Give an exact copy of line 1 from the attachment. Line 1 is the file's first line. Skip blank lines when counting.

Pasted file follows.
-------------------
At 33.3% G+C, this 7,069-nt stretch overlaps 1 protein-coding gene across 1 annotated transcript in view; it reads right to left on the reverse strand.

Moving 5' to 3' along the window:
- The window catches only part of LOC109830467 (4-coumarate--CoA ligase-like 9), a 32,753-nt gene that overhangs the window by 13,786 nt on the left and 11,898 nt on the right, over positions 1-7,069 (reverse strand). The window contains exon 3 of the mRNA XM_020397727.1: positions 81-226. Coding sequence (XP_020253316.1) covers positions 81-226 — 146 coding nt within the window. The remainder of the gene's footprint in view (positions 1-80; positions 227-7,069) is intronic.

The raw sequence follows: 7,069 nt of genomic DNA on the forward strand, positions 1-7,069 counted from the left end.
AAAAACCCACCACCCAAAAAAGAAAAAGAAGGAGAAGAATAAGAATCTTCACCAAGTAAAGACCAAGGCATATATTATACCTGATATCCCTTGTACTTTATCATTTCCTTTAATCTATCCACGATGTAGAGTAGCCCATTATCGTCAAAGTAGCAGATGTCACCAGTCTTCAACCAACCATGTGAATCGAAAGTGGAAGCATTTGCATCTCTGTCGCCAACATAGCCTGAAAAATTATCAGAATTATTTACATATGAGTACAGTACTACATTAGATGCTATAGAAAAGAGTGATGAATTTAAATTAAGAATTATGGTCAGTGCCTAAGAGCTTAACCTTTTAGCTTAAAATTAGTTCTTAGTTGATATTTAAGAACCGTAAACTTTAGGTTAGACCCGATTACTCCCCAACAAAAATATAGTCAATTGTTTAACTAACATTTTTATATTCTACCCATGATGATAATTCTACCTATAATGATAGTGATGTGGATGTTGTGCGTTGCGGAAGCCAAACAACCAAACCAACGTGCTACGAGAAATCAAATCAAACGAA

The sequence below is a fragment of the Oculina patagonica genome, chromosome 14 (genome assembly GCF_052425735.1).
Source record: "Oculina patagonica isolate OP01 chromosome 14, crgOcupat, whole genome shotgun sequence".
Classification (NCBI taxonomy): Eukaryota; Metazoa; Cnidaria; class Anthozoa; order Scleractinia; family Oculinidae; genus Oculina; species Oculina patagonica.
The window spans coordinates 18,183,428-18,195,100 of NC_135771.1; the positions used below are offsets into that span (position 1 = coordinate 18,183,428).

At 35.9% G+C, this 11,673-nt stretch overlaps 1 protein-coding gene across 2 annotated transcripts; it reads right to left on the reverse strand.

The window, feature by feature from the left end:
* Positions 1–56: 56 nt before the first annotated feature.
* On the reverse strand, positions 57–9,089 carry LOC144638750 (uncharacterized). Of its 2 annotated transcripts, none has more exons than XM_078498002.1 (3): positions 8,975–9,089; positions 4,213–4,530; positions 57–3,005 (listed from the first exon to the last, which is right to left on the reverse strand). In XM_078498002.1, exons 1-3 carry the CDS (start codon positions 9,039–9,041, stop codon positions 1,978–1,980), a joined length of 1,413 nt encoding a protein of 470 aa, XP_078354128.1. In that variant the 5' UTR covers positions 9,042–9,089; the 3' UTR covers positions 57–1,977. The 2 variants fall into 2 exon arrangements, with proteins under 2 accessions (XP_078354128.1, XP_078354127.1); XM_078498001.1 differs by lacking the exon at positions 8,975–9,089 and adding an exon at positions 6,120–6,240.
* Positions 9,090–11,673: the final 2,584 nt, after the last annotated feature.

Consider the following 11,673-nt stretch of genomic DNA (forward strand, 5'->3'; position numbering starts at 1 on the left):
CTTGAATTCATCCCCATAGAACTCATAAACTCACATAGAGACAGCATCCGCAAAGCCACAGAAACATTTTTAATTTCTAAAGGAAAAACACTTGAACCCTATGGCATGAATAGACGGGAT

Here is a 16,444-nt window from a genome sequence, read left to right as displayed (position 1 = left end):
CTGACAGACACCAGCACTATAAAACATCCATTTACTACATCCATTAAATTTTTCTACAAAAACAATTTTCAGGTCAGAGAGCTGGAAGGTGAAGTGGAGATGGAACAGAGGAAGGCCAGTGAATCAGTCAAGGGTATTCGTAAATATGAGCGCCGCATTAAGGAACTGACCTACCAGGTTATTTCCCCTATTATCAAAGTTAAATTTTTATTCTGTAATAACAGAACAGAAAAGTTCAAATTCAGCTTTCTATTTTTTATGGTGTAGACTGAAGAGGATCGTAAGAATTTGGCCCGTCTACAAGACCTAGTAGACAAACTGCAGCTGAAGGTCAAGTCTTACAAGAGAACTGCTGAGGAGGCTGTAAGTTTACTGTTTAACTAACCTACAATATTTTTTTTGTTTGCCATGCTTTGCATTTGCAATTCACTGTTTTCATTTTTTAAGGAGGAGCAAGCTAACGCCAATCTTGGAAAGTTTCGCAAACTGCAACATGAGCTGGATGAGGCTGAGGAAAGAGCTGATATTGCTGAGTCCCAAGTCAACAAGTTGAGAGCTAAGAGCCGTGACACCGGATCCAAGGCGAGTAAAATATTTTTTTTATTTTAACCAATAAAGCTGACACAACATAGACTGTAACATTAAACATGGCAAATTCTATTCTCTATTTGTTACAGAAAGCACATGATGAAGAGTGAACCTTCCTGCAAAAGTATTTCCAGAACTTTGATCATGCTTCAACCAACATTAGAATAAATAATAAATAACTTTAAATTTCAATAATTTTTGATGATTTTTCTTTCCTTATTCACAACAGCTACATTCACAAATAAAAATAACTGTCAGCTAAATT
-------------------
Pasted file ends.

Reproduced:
At 33.3% G+C, this 7,069-nt stretch overlaps 1 protein-coding gene across 1 annotated transcript in view; it reads right to left on the reverse strand.